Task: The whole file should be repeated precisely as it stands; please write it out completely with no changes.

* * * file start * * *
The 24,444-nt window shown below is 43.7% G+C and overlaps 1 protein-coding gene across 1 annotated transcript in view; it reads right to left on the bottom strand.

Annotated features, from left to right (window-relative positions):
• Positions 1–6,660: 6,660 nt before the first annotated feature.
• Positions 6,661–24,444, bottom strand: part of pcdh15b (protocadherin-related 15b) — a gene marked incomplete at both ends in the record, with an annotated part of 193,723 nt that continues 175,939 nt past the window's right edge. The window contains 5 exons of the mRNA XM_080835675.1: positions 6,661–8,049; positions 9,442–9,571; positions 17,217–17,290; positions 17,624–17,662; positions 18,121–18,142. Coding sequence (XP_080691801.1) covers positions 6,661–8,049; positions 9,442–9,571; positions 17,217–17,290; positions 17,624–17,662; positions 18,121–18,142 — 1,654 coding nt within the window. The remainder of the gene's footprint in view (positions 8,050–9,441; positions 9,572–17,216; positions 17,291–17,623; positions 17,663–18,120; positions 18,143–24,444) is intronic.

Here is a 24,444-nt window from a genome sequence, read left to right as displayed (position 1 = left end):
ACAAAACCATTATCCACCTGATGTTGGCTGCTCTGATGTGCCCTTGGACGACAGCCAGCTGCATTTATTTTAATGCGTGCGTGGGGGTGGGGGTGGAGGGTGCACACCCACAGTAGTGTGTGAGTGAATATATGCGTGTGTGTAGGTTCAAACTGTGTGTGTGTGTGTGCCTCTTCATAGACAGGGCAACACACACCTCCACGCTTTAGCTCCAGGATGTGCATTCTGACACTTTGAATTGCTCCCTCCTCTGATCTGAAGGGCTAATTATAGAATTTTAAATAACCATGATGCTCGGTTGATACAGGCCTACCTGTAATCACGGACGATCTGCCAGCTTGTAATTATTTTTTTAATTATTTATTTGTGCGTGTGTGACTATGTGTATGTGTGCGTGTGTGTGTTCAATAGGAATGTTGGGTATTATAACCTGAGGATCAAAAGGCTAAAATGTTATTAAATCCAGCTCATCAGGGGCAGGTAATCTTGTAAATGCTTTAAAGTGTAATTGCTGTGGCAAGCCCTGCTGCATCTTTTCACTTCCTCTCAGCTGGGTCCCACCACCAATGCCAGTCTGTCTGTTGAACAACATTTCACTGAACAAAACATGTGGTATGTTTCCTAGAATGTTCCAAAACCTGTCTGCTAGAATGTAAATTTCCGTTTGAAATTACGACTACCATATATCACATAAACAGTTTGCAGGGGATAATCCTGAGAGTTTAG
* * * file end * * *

The 24,444-nt window shown below is 43.7% G+C and overlaps 1 protein-coding gene across 1 annotated transcript in view; it reads right to left on the bottom strand.

Annotated features, from left to right (window-relative positions):
• Positions 1–6,660: 6,660 nt before the first annotated feature.
• Positions 6,661–24,444, bottom strand: part of pcdh15b (protocadherin-related 15b) — a gene marked incomplete at both ends in the record, with an annotated part of 193,723 nt that continues 175,939 nt past the window's right edge. The window contains 5 exons of the mRNA XM_080835675.1: positions 6,661–8,049; positions 9,442–9,571; positions 17,217–17,290; positions 17,624–17,662; positions 18,121–18,142. Coding sequence (XP_080691801.1) covers positions 6,661–8,049; positions 9,442–9,571; positions 17,217–17,290; positions 17,624–17,662; positions 18,121–18,142 — 1,654 coding nt within the window. The remainder of the gene's footprint in view (positions 8,050–9,441; positions 9,572–17,216; positions 17,291–17,623; positions 17,663–18,120; positions 18,143–24,444) is intronic.

Here is a 24,444-nt window from a genome sequence, read left to right as displayed (position 1 = left end):
ACAAAACCATTATCCACCTGATGTTGGCTGCTCTGATGTGCCCTTGGACGACAGCCAGCTGCATTTATTTTAATGCGTGCGTGGGGGTGGGGGTGGAGGGTGCACACCCACAGTAGTGTGTGAGTGAATATATGCGTGTGTGTAGGTTCAAACTGTGTGTGTGTGTGTGCCTCTTCATAGACAGGGCAACACACACCTCCACGCTTTAGCTCCAGGATGTGCATTCTGACACTTTGAATTGCTCCCTCCTCTGATCTGAAGGGCTAATTATAGAATTTTAAATAACCATGATGCTCGGTTGATACAGGCCTACCTGTAATCACGGACGATCTGCCAGCTTGTAATTATTTTTTTAATTATTTATTTGTGCGTGTGTGACTATGTGTATGTGTGCGTGTGTGTGTTCAATAGGAATGTTGGGTATTATAACCTGAGGATCAAAAGGCTAAAATGTTATTAAATCCAGCTCATCAGGGGCAGGTAATCTTGTAAATGCTTTAAAGTGTAATTGCTGTGGCAAGCCCTGCTGCATCTTTTCACTTCCTCTCAGCTGGGTCCCACCACCAATGCCAGTCTGTCTGTTGAACAACATTTCACTGAACAAAACATGTGGTATGTTTCCTAGAATGTTCCAAAACCTGTCTGCTAGAATGTAAATTTCCGTTTGAAATTACGACTACCATATATCACATAAACAGTTTGCAGGGGATAATCCTGAGAGTTTAG